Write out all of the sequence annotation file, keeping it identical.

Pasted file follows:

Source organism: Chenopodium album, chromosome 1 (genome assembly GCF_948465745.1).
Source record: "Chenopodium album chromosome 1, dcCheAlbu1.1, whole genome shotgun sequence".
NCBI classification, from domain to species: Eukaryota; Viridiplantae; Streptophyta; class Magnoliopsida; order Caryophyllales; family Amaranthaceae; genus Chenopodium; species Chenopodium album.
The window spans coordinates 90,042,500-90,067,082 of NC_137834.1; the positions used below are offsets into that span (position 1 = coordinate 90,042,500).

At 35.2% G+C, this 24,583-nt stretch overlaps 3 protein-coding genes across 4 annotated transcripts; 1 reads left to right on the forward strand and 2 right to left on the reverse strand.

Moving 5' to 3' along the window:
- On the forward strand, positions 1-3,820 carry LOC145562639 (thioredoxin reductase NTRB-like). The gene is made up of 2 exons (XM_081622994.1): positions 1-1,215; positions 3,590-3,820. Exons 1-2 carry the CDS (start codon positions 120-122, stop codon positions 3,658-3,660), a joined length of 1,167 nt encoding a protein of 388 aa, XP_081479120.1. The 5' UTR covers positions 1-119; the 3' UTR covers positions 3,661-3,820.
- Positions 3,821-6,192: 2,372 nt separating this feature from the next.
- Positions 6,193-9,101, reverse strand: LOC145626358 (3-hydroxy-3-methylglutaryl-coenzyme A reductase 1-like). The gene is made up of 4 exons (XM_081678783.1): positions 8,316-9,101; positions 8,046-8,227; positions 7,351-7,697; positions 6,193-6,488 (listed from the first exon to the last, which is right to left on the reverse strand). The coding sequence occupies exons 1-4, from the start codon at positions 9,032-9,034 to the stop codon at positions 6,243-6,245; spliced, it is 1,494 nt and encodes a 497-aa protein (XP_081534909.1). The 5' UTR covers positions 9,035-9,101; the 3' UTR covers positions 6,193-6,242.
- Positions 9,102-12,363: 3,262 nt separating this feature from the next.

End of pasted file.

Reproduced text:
Source organism: Chenopodium album, chromosome 1 (genome assembly GCF_948465745.1).
Source record: "Chenopodium album chromosome 1, dcCheAlbu1.1, whole genome shotgun sequence".
NCBI classification, from domain to species: Eukaryota; Viridiplantae; Streptophyta; class Magnoliopsida; order Caryophyllales; family Amaranthaceae; genus Chenopodium; species Chenopodium album.
The window spans coordinates 90,042,500-90,067,082 of NC_137834.1; the positions used below are offsets into that span (position 1 = coordinate 90,042,500).

At 35.2% G+C, this 24,583-nt stretch overlaps 3 protein-coding genes across 4 annotated transcripts; 1 reads left to right on the forward strand and 2 right to left on the reverse strand.

Moving 5' to 3' along the window:
- On the forward strand, positions 1-3,820 carry LOC145562639 (thioredoxin reductase NTRB-like). The gene is made up of 2 exons (XM_081622994.1): positions 1-1,215; positions 3,590-3,820. Exons 1-2 carry the CDS (start codon positions 120-122, stop codon positions 3,658-3,660), a joined length of 1,167 nt encoding a protein of 388 aa, XP_081479120.1. The 5' UTR covers positions 1-119; the 3' UTR covers positions 3,661-3,820.
- Positions 3,821-6,192: 2,372 nt separating this feature from the next.
- Positions 6,193-9,101, reverse strand: LOC145626358 (3-hydroxy-3-methylglutaryl-coenzyme A reductase 1-like). The gene is made up of 4 exons (XM_081678783.1): positions 8,316-9,101; positions 8,046-8,227; positions 7,351-7,697; positions 6,193-6,488 (listed from the first exon to the last, which is right to left on the reverse strand). The coding sequence occupies exons 1-4, from the start codon at positions 9,032-9,034 to the stop codon at positions 6,243-6,245; spliced, it is 1,494 nt and encodes a 497-aa protein (XP_081534909.1). The 5' UTR covers positions 9,035-9,101; the 3' UTR covers positions 6,193-6,242.
- Positions 9,102-12,363: 3,262 nt separating this feature from the next.